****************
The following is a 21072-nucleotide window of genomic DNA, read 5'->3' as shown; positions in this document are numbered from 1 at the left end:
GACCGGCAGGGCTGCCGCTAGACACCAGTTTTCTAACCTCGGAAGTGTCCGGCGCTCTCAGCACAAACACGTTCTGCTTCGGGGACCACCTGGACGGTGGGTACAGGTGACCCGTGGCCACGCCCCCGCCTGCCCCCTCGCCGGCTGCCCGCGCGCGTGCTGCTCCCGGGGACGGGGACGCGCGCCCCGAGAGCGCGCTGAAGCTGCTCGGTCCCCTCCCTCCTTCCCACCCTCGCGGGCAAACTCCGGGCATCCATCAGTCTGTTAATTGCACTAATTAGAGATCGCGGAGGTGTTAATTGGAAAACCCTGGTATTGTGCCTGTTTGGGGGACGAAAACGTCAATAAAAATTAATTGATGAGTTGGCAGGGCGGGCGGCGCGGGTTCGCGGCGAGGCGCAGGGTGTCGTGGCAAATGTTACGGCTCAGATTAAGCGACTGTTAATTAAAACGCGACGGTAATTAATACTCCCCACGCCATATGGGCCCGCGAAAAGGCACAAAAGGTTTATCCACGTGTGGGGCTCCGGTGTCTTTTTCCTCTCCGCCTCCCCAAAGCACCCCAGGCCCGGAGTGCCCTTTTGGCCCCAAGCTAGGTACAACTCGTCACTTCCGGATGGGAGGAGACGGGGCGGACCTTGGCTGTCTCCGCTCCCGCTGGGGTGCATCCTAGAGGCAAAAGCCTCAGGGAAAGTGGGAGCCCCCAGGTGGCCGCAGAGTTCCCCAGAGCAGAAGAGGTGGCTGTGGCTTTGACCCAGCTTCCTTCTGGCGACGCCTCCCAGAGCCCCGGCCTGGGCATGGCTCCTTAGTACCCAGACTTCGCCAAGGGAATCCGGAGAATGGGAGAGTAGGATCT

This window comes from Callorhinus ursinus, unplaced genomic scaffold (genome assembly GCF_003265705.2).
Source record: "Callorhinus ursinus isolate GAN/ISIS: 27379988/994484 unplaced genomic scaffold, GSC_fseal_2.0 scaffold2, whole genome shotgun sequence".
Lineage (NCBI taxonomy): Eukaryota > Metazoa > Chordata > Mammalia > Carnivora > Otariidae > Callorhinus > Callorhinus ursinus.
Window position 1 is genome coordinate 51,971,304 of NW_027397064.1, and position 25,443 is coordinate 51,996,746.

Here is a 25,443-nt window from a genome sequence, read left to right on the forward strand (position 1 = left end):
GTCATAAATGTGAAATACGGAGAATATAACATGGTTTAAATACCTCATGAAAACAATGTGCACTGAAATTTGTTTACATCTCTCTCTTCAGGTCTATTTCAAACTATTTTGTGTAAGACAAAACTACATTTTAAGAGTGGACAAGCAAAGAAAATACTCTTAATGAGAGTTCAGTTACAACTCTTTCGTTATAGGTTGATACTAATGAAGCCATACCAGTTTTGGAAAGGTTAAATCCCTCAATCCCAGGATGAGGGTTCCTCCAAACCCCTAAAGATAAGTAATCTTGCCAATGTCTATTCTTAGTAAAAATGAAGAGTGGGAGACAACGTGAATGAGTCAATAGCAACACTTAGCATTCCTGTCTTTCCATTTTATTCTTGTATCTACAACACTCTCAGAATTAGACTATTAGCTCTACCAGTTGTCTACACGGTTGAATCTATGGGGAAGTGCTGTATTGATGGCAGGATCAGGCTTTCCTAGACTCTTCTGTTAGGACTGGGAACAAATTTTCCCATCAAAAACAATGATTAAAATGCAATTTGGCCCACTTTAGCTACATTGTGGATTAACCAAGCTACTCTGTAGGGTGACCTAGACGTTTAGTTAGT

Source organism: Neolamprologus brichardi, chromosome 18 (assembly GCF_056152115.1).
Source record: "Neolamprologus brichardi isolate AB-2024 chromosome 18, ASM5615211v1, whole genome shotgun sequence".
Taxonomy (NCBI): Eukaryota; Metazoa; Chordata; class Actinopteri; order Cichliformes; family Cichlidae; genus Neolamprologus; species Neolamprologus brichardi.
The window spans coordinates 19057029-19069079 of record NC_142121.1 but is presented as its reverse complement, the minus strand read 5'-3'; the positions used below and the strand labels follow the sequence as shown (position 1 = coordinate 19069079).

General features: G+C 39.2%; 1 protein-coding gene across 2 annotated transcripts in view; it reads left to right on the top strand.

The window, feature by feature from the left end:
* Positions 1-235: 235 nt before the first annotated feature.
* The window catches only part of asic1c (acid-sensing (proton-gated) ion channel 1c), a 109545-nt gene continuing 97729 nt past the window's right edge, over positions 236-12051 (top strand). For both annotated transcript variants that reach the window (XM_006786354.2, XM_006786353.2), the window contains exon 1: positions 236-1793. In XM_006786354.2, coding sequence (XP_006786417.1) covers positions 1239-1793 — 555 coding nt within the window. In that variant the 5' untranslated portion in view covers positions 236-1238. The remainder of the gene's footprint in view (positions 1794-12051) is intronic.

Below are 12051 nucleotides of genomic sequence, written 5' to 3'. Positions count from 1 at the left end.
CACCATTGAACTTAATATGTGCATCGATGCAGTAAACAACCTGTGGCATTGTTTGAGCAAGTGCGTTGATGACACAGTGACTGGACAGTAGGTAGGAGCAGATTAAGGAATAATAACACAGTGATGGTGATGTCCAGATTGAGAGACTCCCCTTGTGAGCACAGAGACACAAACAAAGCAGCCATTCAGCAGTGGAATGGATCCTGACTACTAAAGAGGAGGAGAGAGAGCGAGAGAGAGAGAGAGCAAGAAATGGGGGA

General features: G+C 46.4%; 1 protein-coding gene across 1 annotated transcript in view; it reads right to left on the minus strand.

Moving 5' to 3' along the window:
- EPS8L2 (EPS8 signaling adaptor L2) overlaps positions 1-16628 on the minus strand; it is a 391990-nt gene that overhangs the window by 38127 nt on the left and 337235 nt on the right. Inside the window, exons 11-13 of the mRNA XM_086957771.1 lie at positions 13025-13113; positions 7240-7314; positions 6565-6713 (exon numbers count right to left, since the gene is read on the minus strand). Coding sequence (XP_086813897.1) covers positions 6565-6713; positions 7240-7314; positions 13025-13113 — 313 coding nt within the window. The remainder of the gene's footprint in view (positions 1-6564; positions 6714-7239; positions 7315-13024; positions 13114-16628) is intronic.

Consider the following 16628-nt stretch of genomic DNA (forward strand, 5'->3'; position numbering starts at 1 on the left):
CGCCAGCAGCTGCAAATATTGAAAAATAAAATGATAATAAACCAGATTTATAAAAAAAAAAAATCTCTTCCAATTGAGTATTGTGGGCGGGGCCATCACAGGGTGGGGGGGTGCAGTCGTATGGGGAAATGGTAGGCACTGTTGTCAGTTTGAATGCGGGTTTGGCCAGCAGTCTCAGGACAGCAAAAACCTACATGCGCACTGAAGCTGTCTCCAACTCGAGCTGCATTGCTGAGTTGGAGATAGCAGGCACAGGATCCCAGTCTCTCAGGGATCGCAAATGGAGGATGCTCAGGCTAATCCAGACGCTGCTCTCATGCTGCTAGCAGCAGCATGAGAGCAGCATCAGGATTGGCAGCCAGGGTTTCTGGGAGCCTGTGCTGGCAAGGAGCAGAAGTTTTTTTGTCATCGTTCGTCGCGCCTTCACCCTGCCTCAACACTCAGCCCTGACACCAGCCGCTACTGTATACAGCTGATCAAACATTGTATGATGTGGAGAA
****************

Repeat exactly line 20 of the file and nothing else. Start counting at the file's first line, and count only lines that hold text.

Moving 5' to 3' along the window: